Kiwi expat calling for Royal Commission inquiry into child sex abuse

Grant West, right and supporter Pete Chapman are collecting signatures calling for a Royal Commission into institutional ...

Grant West, right and supporter Pete Chapman are collecting signatures calling for a Royal Commission into institutional responses to child sexual abuse.

Grant West knows first hand the destruction that results from being a victim of sexual abuse.

The New Zealand born man is travelling through the country to gather signatures for a petition, calling for a Royal Commission into institutional responses to child abuse. 

He grew up in Wellington, was sexually abused by a family member and spent time in and out of institutions, mental homes and then prison.

West set up on Trafalgar St, Nelson on Thursday and Friday, talking to passers by about his life while gathering support and signatures.

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He said that survivors of abuse were the ones who could create change. 

Royal Commissions are established under the Commissions of Inquiry Act 1908, and are able to inquire into any matter of major public importance of concern to the Government.

West was one of many who campaigned to get a Royal Commission into institutional responses to child sexual abuse in Australia. It was launched in 2013 to investigate how institutions like schools, churches, sports clubs and government organisations have responded to allegations of child sexual abuse.

He has returned to New Zealand because he wants to see changes to the system in his home country.

"We are asking for all institutions who care for children to have mandatory reporting of sexual abuse cases," he said. "This is about changing the way we deal with children."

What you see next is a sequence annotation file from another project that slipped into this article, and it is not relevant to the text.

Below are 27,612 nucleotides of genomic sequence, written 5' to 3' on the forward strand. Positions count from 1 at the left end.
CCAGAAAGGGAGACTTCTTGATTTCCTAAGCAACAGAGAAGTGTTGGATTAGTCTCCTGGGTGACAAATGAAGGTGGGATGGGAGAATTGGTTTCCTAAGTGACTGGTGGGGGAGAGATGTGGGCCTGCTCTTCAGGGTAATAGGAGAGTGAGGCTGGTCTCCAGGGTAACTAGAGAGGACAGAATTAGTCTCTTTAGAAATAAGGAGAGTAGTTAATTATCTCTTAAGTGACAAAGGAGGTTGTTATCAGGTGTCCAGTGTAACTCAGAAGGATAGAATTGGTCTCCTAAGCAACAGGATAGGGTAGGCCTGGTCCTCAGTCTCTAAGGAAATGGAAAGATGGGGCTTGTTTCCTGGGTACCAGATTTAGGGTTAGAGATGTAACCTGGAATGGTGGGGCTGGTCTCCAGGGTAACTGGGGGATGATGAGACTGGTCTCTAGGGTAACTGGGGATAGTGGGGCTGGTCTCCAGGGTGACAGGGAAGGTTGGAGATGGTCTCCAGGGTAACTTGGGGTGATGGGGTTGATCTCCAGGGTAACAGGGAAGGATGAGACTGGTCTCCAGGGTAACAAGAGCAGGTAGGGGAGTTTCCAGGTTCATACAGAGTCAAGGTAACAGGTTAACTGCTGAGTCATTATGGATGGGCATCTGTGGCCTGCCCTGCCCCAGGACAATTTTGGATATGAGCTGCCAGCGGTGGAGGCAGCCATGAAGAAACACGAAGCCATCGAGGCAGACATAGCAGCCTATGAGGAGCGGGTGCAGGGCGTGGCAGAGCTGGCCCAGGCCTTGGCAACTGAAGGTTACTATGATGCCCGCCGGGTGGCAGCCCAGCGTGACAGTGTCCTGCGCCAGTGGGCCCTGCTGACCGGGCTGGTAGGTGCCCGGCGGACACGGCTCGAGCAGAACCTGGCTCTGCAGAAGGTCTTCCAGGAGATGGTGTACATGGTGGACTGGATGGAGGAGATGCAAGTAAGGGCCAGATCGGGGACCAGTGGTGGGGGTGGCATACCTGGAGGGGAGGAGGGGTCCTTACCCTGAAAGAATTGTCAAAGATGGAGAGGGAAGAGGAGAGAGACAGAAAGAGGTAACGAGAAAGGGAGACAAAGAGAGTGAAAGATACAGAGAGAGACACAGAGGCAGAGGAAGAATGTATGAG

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West started gathering signatures last week in Dunedin. He now has over 900 and is aiming to get at least 60,000.

He said the ultimate goal was to create an "all round support" system.

"We are asking for more social workers in school and to educate children at a young age about their bodies, about who can touch them and what is appropriate and what is not," he said.

It was important that support extended out into the community.

"It is not just the child that gets abused it is the parents that have to deal with it and it is the fallout from the community."

West now lives on a farm in Ballarat, near Melbourne with his wife where he works as a swimming coach.  

He is dedicated to achieving change within the system so that others don't have to go through what he did.

As an adult, he had made several suicide attempts and still has weekly sessions with a counsellor.

"It's a daily struggle," he said. "It is a journey where you have to learn to deal with your future and your past and combine them together."

Sexual abuse victims and survivors were encouraged to join West on September 15 at 1.15pm outside Parliament when the petition would be presented. People are asked to bring a colourful ribbon with them to tie to the fence in support of sexual abuse victims. 


 - Stuff


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